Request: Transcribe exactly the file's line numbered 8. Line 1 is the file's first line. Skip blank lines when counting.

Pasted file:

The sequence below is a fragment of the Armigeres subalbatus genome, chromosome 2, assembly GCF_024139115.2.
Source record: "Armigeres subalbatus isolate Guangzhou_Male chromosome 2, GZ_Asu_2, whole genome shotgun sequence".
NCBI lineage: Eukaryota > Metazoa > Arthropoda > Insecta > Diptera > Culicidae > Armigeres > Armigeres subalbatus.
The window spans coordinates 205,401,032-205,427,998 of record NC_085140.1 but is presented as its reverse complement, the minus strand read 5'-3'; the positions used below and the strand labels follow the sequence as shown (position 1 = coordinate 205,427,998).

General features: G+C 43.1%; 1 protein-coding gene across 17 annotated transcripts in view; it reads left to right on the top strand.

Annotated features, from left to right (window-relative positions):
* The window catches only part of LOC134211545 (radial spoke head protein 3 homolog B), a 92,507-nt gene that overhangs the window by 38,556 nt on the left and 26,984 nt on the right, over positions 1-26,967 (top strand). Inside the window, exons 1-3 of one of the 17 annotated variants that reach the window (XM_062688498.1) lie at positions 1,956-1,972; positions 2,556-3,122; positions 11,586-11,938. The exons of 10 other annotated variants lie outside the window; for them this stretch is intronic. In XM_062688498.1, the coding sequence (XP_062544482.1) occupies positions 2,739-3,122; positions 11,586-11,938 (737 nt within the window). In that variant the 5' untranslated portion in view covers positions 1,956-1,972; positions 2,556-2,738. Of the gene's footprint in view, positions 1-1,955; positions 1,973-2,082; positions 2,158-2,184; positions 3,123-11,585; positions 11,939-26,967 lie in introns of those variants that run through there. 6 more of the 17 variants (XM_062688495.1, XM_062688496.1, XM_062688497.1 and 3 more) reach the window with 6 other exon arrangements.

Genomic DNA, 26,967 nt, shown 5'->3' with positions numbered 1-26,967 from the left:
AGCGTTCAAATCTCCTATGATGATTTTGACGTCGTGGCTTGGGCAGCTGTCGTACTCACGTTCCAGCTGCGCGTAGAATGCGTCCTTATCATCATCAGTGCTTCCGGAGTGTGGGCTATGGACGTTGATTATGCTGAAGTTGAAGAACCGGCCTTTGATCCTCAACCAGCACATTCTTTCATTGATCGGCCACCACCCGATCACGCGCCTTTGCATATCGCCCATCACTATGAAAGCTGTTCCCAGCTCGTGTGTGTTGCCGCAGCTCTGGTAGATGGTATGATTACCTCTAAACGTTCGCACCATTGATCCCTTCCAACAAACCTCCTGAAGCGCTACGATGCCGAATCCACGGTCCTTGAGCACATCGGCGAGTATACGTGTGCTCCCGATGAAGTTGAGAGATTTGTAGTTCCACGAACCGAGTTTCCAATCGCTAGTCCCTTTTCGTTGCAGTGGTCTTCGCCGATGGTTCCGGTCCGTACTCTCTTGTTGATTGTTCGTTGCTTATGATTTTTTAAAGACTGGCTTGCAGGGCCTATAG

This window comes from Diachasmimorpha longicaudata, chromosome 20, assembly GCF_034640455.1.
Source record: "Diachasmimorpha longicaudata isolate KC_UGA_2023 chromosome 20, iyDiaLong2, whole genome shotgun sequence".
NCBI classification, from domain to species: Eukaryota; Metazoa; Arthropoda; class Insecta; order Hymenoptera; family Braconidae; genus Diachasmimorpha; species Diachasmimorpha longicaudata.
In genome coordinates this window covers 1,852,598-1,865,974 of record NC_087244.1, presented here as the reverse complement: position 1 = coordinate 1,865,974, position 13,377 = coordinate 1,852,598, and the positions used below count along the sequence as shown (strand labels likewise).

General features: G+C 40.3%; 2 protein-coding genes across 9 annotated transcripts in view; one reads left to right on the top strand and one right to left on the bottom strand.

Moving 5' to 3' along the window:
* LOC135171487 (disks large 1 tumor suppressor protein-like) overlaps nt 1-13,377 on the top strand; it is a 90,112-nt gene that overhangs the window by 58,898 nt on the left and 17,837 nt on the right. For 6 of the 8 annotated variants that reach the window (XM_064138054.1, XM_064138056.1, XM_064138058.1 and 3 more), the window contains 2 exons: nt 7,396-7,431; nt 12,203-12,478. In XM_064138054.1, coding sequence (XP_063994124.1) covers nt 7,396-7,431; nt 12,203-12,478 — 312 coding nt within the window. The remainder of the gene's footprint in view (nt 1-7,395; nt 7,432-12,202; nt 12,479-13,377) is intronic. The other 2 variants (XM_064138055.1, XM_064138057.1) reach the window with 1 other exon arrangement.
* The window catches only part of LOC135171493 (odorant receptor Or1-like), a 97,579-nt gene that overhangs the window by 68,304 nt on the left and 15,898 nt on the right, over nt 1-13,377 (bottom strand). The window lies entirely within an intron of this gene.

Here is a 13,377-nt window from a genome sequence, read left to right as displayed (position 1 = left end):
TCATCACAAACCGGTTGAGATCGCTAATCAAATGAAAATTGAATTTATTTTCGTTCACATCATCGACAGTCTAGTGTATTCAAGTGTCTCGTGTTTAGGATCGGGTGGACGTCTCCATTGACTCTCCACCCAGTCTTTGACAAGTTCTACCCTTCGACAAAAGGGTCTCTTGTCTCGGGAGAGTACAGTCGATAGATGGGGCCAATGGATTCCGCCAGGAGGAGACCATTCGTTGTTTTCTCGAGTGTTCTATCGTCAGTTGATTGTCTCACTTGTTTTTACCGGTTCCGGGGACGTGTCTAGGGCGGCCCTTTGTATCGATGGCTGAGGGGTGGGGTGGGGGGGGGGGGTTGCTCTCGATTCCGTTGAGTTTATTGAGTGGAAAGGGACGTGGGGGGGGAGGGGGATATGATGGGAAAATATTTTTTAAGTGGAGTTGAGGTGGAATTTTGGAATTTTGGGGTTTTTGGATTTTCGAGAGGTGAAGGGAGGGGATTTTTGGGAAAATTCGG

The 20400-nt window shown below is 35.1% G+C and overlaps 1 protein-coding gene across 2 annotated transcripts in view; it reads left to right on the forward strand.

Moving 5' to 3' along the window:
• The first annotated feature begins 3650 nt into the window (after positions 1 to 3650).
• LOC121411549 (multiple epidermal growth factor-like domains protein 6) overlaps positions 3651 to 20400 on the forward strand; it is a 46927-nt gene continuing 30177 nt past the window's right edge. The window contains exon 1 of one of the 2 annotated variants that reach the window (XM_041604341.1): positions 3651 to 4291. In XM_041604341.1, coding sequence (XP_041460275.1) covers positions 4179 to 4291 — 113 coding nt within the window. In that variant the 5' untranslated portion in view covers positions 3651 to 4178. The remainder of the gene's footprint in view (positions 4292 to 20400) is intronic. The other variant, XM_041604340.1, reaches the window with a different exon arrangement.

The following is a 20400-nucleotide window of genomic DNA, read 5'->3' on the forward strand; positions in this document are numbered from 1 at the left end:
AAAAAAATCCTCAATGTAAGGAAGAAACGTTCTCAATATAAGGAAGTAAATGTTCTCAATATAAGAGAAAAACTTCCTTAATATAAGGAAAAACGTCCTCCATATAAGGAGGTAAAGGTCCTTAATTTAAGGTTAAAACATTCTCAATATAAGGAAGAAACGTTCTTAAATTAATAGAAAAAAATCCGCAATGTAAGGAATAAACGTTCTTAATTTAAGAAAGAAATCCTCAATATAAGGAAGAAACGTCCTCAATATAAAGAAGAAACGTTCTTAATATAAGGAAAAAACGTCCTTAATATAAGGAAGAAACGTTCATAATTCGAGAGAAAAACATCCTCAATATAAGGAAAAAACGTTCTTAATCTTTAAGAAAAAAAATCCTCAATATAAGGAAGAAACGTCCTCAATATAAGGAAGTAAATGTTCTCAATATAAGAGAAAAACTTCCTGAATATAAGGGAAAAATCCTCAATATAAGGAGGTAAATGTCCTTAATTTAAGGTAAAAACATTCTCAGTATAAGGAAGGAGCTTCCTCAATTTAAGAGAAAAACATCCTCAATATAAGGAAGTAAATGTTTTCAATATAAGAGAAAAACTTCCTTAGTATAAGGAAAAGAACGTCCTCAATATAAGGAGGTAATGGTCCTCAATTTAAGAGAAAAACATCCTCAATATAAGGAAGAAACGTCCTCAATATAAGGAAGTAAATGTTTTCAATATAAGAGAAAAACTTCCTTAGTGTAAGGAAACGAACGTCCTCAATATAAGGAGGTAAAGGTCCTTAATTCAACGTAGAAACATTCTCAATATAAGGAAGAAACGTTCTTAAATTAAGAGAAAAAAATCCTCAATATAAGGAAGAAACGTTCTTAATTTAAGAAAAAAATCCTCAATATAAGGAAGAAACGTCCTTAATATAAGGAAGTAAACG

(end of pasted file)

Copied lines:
Genomic DNA, 26,967 nt, shown 5'->3' with positions numbered 1-26,967 from the left: